• The same also applies to the savings that the government wants to achieve by making the government “more efficient”: these sums also go into the hundreds of millions over the budget years. But the previous Swedish coalition also talked about it a “redesign” of the government, which should yield 550 million. It became a good 50 million in reality.
  • But they remain words, from the European Commission. Naturally, Commissioner Gentiloni has relaxed the budget rules very much. For corona, the fixed rule was that the budget deficit should not exceed 3 percent. But that bar is now much higher: the above figures show that no European country will still achieve that standard in 2020 or even 2021. The Commission so officially gives “green light” for the Belgian budget, as for all other countries of the eurozone.
  • But just as logical: one day the bill will inevitably come. In 2022, one can expect to return to more or less “normal” fiscal rules. Right away then a very heavy hangover threatens for the federal government, and by extension also for the federal states in Belgium, which have opened the tap wide open: the Flemish government hands out new subsidies every day.

Not unimportant in the margin: The European corona emergency fund comes over. But there is a catch …

  • Yesterday the European Commission gave some clarity about the recovery fund, and there is also less pleasant news in that regard: they expect very clear plans to spend the European recovery money, more than half a billion euros in 2021, in Belgium. And to be precise: they expect one plan, not three or four, of the states.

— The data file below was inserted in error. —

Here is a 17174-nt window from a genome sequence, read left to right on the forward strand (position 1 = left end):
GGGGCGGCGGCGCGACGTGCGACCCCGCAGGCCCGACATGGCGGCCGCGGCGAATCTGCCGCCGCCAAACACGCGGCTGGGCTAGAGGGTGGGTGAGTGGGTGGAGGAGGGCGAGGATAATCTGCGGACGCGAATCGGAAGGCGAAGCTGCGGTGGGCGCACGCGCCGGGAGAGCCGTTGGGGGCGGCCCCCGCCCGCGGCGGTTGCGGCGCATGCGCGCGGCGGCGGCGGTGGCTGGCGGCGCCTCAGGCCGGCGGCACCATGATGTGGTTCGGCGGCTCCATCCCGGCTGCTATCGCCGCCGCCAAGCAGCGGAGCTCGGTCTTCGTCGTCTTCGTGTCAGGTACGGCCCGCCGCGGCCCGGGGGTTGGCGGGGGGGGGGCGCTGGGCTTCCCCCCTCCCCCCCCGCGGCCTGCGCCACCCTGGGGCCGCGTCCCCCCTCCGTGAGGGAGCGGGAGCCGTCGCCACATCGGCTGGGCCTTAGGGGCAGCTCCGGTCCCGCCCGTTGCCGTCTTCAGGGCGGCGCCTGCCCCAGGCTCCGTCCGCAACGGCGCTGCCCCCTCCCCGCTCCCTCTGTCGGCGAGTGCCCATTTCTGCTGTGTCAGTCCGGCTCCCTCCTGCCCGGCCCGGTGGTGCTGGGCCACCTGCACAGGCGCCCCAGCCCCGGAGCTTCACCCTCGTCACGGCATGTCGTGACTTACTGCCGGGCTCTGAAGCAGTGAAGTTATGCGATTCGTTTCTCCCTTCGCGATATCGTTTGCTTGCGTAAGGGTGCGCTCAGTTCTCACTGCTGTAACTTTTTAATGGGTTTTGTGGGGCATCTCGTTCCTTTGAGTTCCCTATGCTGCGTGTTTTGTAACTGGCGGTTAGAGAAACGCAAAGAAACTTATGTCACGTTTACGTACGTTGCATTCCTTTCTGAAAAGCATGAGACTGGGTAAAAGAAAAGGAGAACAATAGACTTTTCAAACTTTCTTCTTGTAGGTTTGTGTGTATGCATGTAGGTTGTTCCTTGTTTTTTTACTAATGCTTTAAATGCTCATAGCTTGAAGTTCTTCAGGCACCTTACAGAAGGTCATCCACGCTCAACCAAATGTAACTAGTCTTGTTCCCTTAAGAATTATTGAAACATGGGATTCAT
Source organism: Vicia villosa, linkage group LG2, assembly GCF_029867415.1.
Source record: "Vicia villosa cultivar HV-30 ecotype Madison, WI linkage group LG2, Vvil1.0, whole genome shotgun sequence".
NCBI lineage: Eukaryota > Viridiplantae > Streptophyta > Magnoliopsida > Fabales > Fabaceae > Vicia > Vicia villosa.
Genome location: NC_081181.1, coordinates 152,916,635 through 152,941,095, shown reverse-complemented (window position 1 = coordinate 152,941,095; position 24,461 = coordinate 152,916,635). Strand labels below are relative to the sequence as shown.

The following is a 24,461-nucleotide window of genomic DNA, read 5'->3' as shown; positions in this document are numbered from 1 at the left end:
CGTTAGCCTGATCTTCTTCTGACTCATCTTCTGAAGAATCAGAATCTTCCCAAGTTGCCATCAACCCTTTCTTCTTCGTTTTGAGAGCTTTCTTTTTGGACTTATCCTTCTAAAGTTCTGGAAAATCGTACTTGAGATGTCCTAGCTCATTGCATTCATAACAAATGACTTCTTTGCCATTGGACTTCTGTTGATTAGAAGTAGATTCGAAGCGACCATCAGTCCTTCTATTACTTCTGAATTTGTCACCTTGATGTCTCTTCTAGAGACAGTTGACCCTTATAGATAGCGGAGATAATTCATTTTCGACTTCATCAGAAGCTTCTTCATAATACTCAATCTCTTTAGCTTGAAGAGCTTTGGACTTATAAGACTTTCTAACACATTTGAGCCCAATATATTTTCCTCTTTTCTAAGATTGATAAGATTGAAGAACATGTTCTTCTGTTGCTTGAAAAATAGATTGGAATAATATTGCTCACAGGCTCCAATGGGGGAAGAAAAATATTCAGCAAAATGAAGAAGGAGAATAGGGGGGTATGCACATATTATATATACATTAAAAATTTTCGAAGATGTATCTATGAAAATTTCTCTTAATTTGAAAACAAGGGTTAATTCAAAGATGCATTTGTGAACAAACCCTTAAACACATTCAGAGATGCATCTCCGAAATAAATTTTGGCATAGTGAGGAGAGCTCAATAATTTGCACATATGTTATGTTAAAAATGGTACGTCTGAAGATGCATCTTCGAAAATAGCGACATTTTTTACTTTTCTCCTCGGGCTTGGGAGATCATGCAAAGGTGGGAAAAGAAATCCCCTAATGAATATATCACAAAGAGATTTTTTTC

• This immediately means that a thorough round of consultations awaits between the federal government and the federal states, which each have all their wish lists, which far exceed the amount to be spent when you combine them. The Consultation Committee will therefore not only be the place where corona control is done, but also the battleground for a lot of money.
    • Flanders has already announced that it claims the majority of the sum: economically they have been most affected by the crisis.
    • But traditional the poorer parts of Belgium benefit, especially Wallonia, always much more of European aid funds. This distribution key goes up to 70-80 percent towards French-speaking Belgium. The expectation there is therefore not that Flanders will suddenly run for the most part.
    • Federally there are too a lot of plan makers, even their own Secretary of State for Relance Thomas Dermine (PS), who want to shape their ambitions with European money.
  • “Reforms and investment in the recovery plan must be in line with the Union’s political priorities,” Gentiloni reiterated. The states and federal government can so don’t spend the money on anything. Spearheads of Europe include a greening of the economy and getting many more people to work, in addition to investments in digital networks: it will be seen how this will soon fit into the plans of the Flemish, Walloon, Brussels or federal government.

Another thing for the Consultation Committee later: The Brussels city toll.

  • It has been clear for some time that Flanders would resist tooth and nail against the Brussels city toll that will soon be arriving for commuters by car. Open Vld, which is in both the Brussels government and the Flemish one, could do nothing more than stir the war drum in the latter.
  • Minister of Mobility Lydia Peeters (Open Vld) has already made it clear that she is is going to oppose the plans which her party colleague Sven Gatz (Open Vld) as Brussels minister will soon help to design.
  • But an interesting dynamic now: a similar fierce protest can be heard from Wallonia. In Namur, the Walloon Parliament passed a motion, unanimously, to urge the Walloon government to “enter into consultation” with Brussels, and if necessary, also bring the matter to the Consultation Committee.
  • That the motion was voted unanimously is a punishment: with Ecolo and PS, there are two government parties in Namur, which are also wielding the cake in Brussels. The Greens are certainly responsible for this dossier, with Green minister Elke Van den Brandt as the figurehead. But in Namur, Ecolo is still in favor of the motion.